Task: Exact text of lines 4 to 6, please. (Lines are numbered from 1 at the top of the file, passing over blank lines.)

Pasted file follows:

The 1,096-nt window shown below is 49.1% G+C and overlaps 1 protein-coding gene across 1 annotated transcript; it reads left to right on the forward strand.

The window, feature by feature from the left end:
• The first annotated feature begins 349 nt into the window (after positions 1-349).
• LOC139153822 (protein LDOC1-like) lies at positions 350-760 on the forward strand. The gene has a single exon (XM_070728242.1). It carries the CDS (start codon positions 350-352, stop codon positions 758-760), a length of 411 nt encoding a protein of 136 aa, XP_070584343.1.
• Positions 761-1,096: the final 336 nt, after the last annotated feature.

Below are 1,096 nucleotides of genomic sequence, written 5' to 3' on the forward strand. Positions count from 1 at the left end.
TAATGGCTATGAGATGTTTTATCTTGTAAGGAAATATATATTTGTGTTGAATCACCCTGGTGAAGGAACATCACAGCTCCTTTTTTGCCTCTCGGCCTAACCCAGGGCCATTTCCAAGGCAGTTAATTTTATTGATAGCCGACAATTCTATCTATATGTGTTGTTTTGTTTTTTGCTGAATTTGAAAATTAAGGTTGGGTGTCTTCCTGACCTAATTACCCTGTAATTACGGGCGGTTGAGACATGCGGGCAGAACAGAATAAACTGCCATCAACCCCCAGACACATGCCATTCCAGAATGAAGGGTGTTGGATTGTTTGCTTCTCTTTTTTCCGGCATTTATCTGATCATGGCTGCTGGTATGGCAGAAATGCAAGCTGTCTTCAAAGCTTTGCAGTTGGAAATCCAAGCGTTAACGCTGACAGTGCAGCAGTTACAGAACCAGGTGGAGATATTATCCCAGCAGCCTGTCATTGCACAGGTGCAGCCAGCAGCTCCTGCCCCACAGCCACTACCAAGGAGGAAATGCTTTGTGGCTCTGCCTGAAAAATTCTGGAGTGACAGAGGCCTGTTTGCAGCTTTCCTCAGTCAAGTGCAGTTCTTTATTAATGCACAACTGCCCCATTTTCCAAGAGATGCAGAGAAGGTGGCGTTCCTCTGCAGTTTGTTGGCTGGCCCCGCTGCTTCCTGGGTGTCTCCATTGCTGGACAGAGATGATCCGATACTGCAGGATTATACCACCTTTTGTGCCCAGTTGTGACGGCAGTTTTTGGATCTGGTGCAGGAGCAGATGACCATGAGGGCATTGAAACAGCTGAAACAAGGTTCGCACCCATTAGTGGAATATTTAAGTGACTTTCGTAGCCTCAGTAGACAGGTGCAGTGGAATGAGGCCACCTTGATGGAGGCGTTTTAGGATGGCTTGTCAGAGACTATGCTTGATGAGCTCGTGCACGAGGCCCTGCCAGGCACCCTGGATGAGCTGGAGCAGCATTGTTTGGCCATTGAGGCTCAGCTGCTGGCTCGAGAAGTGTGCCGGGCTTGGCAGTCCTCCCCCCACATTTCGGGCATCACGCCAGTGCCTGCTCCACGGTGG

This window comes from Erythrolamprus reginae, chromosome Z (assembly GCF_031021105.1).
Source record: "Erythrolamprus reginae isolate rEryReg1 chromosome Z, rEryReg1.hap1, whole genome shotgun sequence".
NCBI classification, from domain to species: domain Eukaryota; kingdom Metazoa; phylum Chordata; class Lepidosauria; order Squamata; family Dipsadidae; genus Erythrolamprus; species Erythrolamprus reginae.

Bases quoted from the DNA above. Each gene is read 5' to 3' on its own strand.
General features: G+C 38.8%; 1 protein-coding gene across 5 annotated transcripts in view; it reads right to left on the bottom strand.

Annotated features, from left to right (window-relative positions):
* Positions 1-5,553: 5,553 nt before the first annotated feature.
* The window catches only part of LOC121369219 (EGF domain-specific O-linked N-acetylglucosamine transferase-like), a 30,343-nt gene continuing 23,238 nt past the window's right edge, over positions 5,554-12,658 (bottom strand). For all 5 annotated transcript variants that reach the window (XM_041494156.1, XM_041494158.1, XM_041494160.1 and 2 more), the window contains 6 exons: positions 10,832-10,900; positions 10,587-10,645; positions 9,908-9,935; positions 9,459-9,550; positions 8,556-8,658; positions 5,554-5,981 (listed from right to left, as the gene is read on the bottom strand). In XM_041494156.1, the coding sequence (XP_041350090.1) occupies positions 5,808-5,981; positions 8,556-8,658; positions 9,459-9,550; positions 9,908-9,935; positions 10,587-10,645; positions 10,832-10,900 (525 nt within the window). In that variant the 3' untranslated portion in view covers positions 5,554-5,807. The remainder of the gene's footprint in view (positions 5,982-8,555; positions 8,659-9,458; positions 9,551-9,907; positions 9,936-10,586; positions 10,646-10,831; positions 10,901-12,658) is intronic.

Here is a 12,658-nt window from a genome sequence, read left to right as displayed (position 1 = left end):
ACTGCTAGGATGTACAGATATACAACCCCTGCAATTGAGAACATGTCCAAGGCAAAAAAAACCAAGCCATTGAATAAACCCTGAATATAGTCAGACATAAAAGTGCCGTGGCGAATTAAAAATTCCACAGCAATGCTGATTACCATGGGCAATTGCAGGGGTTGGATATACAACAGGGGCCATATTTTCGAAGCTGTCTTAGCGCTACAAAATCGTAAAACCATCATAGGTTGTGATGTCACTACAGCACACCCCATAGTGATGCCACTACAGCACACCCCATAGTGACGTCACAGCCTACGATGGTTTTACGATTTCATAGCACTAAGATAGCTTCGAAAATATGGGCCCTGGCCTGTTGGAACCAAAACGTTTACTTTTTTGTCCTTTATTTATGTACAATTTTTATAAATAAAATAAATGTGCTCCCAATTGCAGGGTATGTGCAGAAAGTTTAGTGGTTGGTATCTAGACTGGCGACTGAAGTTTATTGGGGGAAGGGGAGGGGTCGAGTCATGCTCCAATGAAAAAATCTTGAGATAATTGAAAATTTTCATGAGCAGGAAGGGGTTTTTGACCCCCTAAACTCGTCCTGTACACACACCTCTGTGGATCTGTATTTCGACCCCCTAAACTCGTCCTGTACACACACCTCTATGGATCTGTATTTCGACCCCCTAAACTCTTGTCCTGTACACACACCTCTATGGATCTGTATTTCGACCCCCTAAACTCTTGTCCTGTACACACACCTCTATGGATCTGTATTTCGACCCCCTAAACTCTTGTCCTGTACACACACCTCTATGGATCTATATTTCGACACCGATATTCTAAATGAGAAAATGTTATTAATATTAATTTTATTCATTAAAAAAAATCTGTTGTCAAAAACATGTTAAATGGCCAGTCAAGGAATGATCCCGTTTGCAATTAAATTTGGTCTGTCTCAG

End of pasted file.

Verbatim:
• LOC139153822 (protein LDOC1-like) lies at positions 350-760 on the forward strand. The gene has a single exon (XM_070728242.1). It carries the CDS (start codon positions 350-352, stop codon positions 758-760), a length of 411 nt encoding a protein of 136 aa, XP_070584343.1.
• Positions 761-1,096: the final 336 nt, after the last annotated feature.

Below are 1,096 nucleotides of genomic sequence, written 5' to 3' on the forward strand. Positions count from 1 at the left end.